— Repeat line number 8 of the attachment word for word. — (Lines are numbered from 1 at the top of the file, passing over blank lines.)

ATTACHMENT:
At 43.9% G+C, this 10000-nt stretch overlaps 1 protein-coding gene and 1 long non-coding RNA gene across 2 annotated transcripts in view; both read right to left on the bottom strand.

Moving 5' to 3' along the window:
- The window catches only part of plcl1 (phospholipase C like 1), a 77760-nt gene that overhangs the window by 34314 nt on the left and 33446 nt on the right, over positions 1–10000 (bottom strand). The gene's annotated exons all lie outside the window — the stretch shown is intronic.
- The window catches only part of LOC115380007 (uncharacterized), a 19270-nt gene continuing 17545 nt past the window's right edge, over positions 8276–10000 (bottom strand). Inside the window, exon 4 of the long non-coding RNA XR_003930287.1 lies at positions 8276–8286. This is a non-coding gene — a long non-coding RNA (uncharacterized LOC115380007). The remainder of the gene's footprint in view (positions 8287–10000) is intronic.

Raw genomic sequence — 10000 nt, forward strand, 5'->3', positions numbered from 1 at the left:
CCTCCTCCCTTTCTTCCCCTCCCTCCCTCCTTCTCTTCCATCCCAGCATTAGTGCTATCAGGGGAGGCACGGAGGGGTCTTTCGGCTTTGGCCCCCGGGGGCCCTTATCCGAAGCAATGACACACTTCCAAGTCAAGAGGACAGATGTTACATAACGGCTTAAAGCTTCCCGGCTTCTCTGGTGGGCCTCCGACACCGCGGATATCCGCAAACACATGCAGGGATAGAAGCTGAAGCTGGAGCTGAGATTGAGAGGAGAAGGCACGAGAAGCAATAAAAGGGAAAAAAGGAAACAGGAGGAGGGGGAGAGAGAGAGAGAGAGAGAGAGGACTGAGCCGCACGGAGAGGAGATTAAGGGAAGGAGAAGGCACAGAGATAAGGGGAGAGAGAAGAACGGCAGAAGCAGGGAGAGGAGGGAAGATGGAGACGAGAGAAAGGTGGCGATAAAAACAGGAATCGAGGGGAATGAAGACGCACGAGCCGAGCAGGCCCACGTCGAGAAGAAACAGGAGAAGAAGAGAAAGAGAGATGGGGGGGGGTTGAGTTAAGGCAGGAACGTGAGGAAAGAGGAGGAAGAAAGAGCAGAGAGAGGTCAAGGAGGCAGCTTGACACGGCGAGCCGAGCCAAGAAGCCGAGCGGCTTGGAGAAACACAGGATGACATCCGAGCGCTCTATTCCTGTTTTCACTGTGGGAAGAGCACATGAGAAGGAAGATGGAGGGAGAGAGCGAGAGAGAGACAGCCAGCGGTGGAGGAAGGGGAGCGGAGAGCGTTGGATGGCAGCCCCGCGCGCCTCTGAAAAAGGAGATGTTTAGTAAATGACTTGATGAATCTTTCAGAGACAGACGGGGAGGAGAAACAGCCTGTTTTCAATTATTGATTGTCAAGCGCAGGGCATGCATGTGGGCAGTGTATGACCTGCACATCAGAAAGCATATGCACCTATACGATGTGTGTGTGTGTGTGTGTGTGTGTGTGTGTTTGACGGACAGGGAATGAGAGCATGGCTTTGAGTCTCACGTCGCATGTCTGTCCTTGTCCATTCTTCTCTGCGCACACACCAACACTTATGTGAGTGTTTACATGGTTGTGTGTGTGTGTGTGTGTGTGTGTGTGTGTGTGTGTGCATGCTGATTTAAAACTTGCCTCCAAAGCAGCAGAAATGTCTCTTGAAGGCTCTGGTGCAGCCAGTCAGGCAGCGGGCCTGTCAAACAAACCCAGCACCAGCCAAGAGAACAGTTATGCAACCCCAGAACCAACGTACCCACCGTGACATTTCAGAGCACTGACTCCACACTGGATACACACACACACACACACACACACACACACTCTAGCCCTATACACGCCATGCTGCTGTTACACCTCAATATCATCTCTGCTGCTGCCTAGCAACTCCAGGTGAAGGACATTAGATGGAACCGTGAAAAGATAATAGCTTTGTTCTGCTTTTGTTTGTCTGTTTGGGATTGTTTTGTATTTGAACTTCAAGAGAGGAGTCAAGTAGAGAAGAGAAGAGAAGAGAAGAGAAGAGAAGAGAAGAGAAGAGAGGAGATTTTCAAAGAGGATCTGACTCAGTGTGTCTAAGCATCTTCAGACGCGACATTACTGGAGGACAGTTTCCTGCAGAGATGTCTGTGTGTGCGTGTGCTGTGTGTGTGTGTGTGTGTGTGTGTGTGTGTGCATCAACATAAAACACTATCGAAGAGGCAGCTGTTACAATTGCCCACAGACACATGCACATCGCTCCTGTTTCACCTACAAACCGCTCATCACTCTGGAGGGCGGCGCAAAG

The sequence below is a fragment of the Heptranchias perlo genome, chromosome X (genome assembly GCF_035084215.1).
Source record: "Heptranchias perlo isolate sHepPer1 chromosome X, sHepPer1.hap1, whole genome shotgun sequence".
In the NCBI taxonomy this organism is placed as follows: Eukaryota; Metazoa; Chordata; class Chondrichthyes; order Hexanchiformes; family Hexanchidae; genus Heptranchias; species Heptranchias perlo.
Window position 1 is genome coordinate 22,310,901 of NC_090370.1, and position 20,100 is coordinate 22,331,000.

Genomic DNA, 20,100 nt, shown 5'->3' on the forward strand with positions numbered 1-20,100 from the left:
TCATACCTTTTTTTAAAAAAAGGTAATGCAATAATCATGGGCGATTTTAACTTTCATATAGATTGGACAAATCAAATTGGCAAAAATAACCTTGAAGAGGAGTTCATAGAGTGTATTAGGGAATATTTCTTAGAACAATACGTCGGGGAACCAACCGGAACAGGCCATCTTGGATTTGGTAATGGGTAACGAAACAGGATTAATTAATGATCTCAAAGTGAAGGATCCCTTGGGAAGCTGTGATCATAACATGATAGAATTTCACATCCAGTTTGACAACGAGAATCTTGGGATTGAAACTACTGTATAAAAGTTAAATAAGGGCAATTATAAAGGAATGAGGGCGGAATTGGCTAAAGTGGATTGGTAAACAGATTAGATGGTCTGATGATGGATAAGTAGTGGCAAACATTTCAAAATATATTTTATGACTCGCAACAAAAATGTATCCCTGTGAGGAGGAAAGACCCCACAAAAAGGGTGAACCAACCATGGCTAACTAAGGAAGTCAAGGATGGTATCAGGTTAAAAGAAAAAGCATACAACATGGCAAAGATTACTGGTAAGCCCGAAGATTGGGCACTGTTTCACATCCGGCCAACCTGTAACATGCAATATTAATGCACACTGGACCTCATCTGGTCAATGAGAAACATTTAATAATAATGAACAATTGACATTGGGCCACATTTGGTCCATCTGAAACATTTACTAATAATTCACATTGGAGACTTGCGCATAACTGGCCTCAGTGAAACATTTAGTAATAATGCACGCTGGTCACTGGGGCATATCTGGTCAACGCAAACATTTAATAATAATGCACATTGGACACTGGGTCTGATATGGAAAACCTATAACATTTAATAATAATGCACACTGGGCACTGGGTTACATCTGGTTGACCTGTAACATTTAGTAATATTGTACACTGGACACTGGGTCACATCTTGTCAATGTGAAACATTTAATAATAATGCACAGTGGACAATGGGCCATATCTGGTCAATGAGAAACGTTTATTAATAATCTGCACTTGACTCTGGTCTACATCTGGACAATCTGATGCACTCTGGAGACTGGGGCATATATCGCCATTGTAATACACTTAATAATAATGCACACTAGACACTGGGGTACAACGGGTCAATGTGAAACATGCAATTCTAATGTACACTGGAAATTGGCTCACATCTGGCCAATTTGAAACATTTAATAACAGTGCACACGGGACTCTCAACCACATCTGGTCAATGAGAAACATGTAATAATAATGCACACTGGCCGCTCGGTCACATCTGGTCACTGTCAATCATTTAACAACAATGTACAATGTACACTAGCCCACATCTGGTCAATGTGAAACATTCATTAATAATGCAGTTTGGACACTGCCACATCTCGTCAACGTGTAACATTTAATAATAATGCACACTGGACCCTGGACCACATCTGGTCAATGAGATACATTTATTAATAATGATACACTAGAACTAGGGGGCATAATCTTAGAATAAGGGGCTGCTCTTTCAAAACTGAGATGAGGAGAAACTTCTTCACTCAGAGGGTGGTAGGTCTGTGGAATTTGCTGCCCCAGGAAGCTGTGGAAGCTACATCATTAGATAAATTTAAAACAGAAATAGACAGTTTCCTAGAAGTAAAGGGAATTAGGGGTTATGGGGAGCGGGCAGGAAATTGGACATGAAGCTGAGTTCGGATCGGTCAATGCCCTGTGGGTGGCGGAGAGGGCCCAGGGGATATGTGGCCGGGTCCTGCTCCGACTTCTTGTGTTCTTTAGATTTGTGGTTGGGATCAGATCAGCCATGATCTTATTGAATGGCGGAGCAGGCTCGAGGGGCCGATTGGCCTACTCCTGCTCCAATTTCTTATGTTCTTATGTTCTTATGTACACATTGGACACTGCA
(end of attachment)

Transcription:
Source record: "Heptranchias perlo isolate sHepPer1 chromosome X, sHepPer1.hap1, whole genome shotgun sequence".